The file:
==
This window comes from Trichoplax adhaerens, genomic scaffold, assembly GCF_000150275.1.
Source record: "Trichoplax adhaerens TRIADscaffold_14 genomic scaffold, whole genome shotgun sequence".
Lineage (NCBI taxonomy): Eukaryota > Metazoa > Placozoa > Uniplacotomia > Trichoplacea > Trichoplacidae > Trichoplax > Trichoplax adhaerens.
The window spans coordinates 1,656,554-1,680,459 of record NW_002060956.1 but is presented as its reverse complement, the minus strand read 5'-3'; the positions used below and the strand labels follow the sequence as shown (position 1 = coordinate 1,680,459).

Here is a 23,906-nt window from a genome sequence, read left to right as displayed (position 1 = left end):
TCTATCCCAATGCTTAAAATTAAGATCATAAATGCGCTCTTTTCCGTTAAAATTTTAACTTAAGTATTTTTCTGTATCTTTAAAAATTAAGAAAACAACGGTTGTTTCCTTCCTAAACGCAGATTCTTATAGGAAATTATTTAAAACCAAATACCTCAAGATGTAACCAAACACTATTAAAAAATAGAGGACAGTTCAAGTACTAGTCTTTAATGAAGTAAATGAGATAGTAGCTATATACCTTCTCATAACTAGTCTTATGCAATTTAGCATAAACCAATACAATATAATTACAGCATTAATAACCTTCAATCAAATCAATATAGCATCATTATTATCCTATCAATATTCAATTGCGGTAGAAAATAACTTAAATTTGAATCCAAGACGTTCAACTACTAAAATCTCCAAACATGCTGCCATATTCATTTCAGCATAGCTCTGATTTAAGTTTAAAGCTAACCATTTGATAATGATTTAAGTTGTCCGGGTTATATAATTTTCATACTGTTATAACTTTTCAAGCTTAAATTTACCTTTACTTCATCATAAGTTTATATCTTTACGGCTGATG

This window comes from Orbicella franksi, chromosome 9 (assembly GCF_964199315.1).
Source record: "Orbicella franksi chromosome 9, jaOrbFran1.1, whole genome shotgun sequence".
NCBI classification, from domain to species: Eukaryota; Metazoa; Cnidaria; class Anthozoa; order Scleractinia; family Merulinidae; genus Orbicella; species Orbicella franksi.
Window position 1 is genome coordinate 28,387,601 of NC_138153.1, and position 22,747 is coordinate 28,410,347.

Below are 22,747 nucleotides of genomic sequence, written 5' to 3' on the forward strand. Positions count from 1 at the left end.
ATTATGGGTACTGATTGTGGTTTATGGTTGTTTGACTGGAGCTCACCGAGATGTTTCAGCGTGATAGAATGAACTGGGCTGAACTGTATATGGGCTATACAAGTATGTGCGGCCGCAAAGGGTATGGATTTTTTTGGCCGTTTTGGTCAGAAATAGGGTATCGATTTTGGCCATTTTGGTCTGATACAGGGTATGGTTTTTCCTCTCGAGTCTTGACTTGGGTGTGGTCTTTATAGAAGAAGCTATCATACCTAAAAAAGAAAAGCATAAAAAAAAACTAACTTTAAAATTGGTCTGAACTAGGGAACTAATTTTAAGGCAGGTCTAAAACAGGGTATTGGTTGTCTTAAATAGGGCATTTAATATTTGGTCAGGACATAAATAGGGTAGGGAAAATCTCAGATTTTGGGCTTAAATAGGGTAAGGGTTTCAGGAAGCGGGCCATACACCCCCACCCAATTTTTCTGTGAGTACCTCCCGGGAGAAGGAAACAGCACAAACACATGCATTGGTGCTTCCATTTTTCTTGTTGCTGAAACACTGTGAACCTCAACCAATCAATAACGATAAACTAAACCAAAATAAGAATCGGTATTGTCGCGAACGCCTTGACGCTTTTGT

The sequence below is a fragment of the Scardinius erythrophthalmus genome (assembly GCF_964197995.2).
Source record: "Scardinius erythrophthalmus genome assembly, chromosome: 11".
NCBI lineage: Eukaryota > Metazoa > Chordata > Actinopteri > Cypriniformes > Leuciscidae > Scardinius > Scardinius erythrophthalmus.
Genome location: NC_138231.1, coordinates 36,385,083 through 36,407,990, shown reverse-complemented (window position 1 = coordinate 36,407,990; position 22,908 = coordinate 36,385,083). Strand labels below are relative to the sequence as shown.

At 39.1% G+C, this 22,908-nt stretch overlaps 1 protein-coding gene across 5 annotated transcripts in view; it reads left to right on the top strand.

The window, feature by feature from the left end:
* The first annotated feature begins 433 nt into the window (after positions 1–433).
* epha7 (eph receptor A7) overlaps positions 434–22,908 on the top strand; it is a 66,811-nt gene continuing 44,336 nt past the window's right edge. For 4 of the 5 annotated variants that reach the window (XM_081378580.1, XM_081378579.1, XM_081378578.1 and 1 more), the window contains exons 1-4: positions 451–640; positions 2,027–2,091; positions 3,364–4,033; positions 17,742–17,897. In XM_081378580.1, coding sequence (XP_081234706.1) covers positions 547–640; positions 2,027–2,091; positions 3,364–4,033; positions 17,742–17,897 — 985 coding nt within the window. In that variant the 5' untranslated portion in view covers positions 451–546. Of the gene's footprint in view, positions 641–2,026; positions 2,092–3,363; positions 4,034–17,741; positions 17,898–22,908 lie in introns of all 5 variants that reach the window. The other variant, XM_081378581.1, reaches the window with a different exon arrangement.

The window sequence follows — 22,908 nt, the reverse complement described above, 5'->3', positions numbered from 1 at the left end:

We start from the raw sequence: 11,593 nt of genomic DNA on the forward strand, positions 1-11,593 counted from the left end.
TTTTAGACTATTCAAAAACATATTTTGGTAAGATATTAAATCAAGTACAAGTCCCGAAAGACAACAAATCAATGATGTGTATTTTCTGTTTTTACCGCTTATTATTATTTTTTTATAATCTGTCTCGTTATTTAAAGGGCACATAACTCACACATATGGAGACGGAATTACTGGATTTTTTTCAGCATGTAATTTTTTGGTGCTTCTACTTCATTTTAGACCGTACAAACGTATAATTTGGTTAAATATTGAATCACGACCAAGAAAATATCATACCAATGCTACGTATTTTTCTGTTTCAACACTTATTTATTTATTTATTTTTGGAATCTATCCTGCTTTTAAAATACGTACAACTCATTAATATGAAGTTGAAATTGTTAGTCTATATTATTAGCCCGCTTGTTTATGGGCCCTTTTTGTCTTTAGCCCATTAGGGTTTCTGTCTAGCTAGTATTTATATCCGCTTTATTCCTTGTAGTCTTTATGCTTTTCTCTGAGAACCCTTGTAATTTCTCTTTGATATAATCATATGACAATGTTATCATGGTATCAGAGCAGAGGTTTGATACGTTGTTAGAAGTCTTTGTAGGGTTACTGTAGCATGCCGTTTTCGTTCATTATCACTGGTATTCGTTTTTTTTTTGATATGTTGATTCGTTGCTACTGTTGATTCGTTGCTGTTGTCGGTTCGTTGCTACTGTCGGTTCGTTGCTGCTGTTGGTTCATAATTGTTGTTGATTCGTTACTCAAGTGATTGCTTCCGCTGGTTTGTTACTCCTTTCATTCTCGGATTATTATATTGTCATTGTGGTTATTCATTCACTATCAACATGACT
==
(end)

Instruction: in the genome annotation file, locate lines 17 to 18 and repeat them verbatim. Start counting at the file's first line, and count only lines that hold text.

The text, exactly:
At 39.1% G+C, this 22,908-nt stretch overlaps 1 protein-coding gene across 5 annotated transcripts in view; it reads left to right on the top strand.

The window, feature by feature from the left end: